Just as it is possible to match against individual fields it is also possible to match against the hierarchy and relationships that existing within your content tree. So lets say we want to get the latest 5 posts from our blog. We might do something like this:
That is much better. HiFi is doing a recursive query. This would return 5 posts, ordered by newest first from ANY feed with the title matching Blog. In most cases, this would just be one blog, but it would also work if you had two feeds with the title "Blog".
It is possible to combine all of the hierarchy matches if you like. For example, here is a query that shows the latest 5 posts with a parent with the url '/blog', that have comments, that are related to the '/development' category:
Using the child hierarchy match, you can make sure that the results you get back have a certain type of child. Too abstract? A great example is wanting to fetch the newest blog posts that have comments. Here is how you would do this:
As you can imagine, this can make your queries quite powerful. Just like with 'parent' it is possible to make the subquery as complex as you like. Here is an example getting the newest posts that have a comment written by Joel or Josh.
This is probably the most common hierarchy match that will get used in your templates. When you use a parent hierarchy match, you essentially saying "find me items whose parent looks like this". A really common example would be to get the latest three blog posts to show on the homepage. Here is how you might do it:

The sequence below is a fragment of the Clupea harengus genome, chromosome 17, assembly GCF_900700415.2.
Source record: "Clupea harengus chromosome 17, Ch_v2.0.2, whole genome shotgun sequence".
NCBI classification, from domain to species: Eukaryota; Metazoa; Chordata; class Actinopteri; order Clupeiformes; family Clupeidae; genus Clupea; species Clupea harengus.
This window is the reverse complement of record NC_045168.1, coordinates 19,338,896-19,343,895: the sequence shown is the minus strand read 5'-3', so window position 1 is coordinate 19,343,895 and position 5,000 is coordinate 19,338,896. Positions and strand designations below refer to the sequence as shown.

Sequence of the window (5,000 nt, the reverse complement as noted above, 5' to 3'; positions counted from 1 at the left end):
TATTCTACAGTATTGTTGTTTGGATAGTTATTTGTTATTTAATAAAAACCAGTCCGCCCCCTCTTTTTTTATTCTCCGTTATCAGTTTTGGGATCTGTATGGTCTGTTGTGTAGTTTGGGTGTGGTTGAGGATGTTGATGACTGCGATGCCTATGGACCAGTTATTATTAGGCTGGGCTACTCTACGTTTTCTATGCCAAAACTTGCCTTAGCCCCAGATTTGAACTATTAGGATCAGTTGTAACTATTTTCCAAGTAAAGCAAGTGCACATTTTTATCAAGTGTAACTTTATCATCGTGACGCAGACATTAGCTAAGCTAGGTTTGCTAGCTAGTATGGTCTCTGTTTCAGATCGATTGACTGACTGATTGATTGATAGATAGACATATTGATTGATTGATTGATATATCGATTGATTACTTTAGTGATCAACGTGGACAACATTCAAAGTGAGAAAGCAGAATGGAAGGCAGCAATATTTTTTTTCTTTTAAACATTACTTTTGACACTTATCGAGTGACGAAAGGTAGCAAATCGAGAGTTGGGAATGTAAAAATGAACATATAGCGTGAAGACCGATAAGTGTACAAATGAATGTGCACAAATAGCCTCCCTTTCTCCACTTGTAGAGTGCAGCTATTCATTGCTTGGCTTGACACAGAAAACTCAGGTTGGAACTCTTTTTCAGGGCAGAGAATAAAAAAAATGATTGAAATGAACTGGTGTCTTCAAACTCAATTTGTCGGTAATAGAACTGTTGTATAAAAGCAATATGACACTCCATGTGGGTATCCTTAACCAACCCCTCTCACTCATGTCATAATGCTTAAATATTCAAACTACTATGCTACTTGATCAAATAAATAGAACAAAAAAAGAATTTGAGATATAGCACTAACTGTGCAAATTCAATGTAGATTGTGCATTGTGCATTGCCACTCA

This will get the newest five posts whose parent is a feed with the url '/blog'. When you are putting a subobject in the parent field, there are no additional rules. You can do any kind of match. A great example of this is grabbing the latest items from EITHER a blog OR a news section. Here is how you would do that:
I am now getting the newest five pages with a parent that has '/blog' or '/news' as the url. Notice that in both my primary query and my subquery I made the types more generic. It is easy to forget to add the correct types to your query, so remember to pay attention to this.
The majority of relationships you will deal with as a developer are parent/children relationships. However, HiFi allows for a third kind of relationship, simply called a relationship, that does not rely on the site's hierarchical structure (a.k.a. the site tree).
Categories and authors are a good example of this. Although they are types on par with page and post, they are not children or parents of the content types they are associated with.
Relationships are directional and they have a name. For example, a post is related to a category and the relationship is named 'category'. Authors are the same:
Notice that each 'related' query requires a 'to' or 'from' parameter. The first query gets posts that are related to a certain category (as indicated by category.id). The second retrives any categories related to a specific post. The final query finds all galleries associated with one author.
Note: With parent/children relationships, you can use an id like so: